5. Proper disposal of sick or deceased animals through burial or incineration in accordance with federal, state, and local law.
Backyard chickens can provide a multitude of benefits for residents including fresh eggs, natural fertilizer, and pest control. In addition, increasing urban agriculture puts St. Louis on the map as a leader in developing local food systems by supporting residents in growing and/or raising food for themselves and their community.
Minneapolis, Seattle, Dallas, Portland, Chicago, Detroit, and many more cities have passed similar policies. In addition to the City of St. Louis, Missouri’s own Kansas City and Columbia permit keeping backyard chickens.
If you wish to keep more than eight chickens, you must own at least 20,000 square feet of contiguous land and apply for a Small Farm Animal Permit annually, requiring the submission of the name of the applicant, the address for which the permit is sought, the address and telephone number at which the applicant can be contacted, the maximum number of animals which the applicant proposes to keep, a $60 inspection fee, any additional information requested by the Health Commissioner, and submission to an inspection by the Health Commissioner. If approved, the Small Farm Animal Permit allows for an additional chicken per 1,000 square feet of property, up to a maximum of 20 chickens.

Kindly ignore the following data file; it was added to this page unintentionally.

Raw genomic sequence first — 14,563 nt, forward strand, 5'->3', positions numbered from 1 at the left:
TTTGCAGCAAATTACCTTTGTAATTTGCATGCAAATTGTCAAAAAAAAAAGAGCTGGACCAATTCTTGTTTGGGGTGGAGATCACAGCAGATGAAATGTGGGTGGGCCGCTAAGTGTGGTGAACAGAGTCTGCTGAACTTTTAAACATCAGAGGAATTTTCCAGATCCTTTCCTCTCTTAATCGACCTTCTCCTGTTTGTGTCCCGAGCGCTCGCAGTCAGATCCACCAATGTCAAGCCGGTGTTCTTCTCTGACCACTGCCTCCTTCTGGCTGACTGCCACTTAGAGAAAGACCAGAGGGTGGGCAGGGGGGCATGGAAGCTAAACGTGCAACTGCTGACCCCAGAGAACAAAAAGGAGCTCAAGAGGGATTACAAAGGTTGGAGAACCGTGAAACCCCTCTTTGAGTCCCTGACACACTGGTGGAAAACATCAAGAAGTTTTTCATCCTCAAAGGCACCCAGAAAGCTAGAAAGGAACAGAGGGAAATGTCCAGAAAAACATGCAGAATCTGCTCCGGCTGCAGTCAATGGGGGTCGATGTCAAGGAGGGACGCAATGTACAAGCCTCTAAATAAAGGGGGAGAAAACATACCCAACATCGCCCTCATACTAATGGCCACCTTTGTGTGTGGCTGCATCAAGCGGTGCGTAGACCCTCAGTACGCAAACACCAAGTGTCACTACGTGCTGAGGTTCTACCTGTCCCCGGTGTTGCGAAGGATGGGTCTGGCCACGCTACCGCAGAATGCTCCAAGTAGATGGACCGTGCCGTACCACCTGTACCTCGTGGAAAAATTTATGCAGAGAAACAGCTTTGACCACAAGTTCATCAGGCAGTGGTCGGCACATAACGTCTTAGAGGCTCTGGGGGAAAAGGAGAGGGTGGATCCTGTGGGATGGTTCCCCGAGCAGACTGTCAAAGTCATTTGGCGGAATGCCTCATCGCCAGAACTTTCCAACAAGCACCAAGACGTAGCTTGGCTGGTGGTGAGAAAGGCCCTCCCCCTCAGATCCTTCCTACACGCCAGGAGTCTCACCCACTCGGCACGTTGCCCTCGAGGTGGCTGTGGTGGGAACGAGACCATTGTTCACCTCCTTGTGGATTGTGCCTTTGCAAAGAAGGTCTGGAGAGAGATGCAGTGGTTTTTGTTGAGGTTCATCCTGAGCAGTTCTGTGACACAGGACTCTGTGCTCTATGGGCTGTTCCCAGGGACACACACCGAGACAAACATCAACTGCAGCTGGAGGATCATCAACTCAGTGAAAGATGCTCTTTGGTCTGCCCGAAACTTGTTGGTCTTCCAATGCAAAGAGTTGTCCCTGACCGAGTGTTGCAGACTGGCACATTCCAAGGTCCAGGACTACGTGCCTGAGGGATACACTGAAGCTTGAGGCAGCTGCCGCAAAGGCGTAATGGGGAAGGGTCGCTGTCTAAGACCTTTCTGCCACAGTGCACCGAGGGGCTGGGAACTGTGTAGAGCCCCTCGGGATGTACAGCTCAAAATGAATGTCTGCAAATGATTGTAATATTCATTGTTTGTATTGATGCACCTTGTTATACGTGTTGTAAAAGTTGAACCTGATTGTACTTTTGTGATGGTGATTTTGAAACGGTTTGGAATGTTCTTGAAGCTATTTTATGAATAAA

It is not permitted to keep chickens in residential front yards (Section 4 Subsection A). This way, birds will be out of sight for neighbors and passers-by. According to a survey research study in the Land Use Policy Journal, 87% of chicken owners had not received any complaints from their neighbors about their birds.
Chickens, as long as they are well-maintained and clean, do not smell any more than any other animal. As long as owners follow basic sanitation and maintenance practices, smell should not be a problem. In addition, chickens tend to be fairly quiet animals compared to barking dogs, noisy traffic, and other typical city sounds.
If a citizen notices a neighbor that is out of compliance with the above sanitary or spatial guidelines, you can call the City of St. Louis Department of Health as violations of this code are considered a public nuisance. Their phone number is (314) 612-5100.
Raising Chickens in Urban Environments. – Hermes, J. Oregon State University, 2013.
Backyards Chickens has more information on coops, feed, and all matters related to raising chickens.